GHANA - Risk: Stowaways at Tema Port view more

SIERRA LEONE - Risk: associated with discharging bulk rice at ports in Sierra Leone view more

JORDAN - Risk: Bulk cargo shortage claims in the port of Aqaba view more

LIBYA - Risk: Security at Libyan Ports view more

YEMEN - Risk: Ship arrest as a result of exaggerated cargo shortage claims in Yemen view more

AUSTRALIA - Risk: Possible ship detention by the Australian Maritime Safety Authority as a consequence of using non-approved navigation charts in Australian waters view more

COLOMBIA - Risk: Possible delays caused by the Colombian Navy carrying out routine anti-drug trafficking searches in Colombia's ports (Puerto Bolivar, Puerto Neuvo and Puerto Drummond) view more

LIBYA - Risk: Sanctions and US Treasury Specially Designated Nationals List, Libya view more

YEMEN - Risk: Unexpected expenses and fines arising from the shifting of vessels, arrival draught restrictions and exceeding time allotted for discharge in Hodeida view more

SYRIA - Risk: Sanctions and the US Treasury Specially Designated Nationals List, Syria view more

TURKEY - Risk: Issues associated with loading steel products in Turkish ports view more

SOUTH AFRICA - Risk: Delays caused by ship detentions due to the discovery of armaments on board merchant vessels in South Africa view more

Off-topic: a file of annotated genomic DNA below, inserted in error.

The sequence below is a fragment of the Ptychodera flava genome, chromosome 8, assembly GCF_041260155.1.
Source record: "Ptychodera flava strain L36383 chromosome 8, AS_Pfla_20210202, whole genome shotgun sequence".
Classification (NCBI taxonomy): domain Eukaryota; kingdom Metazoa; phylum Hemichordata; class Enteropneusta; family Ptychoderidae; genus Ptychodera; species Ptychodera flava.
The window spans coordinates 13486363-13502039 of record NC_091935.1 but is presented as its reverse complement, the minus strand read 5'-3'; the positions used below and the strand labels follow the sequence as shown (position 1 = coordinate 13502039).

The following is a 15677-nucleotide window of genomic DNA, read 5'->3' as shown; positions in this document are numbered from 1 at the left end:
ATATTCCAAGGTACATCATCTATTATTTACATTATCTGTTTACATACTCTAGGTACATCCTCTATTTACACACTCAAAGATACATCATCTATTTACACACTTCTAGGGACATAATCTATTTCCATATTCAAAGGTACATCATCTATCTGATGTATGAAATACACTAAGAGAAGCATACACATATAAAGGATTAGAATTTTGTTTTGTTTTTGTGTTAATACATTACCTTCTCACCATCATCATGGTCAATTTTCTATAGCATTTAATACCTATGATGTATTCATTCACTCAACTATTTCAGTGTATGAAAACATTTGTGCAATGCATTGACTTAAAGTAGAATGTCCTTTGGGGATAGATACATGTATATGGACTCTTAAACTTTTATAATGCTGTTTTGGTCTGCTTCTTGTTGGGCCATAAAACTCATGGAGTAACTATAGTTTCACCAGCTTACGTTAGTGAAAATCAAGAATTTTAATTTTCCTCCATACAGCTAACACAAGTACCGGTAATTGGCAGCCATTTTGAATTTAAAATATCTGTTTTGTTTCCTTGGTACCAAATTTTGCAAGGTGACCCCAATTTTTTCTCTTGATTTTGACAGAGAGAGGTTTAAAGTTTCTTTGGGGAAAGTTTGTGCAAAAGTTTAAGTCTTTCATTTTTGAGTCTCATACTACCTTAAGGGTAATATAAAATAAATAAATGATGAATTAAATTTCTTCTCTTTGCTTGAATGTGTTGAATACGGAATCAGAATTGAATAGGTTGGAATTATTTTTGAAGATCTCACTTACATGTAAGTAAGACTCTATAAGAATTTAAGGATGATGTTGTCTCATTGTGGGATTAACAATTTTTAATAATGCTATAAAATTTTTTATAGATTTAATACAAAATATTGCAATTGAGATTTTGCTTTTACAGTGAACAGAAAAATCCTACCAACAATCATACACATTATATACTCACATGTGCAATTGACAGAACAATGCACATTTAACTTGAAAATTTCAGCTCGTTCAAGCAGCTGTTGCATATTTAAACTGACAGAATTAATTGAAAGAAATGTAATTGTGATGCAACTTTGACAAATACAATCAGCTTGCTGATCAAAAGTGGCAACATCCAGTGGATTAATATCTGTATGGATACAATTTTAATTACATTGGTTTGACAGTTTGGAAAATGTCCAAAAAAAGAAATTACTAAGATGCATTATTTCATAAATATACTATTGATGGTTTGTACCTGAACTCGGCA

TUNISA - Risk: P&I claims and customs fines arising from short landing of cargo in Tunisian ports. view more

SENEGAL - Risk: Senegalese authorities robustly impose customs fines on vessels calling at Dakar view more

ARGENTINA - Risk: Delays on the Parana River Argentina view more

SENEGAL - Risk: Restricted availability of bunkers at Dakar roads, Senegal view more

THAILAND - Risk: Problems associated with loading bulk and bagged sugar in Thailand view more

THAILAND - Risk: Old, damaged bagged rice from Thailand view more

THAILAND - Risk: Potential damage to bagged rice due to dunnaging in Thailand view more

NIGERIA – Risk: Nigerian navy arrest vessels employing the services of armed security guards view more

SUDAN - Risk: Fraudulent steel transactions to Port Sudan view more

TAIWAN - Risk: Damage to nets and equipment, safe transit of the coastal fishing zones of Taiwan view more

GUATEMALA - Risk: Nickel ore can liquefy due to excessive moisture content view more

ARGENTINA - Risk: Customs fines in Argentina relating to the misdeclaration of ship's stores view more

USA - Risk: merchant vessels subject to fines and severe delays due to illegal contraband carriage, particularly from the port of Miami and Port Everglades view more

CARIBBEAN - Risk: commercial vessels being used to traffic and smuggle contraband in the Caribbean Basin, particularly to and from the Port of Spain, Trinidad, the Bahamas, Puerto Rico and Jamaica view more

ECUADOR - Risk: Drug trafficking, theft and piracy at the Ecuadorian port of Guayaquil and Puerto Bolivar view more

SPAIN - Risk: vessels being used to traffic and/or smuggle contraband from North and West Africa though Algeciras (Spain) into European black markets view more

THE NETHERLANDS AND BELGIUM - Risk: vessels being used to traffic and/or smuggle contraband through the major shipping hubs of Antwerp and Rotterdam view more

LIBYA & SYRIA - Risk: Implications of the migrant crisis in the Mediterranean view more

GULF OF GUINEA - Threat: armed robbery in the Gulf of Guinea region view more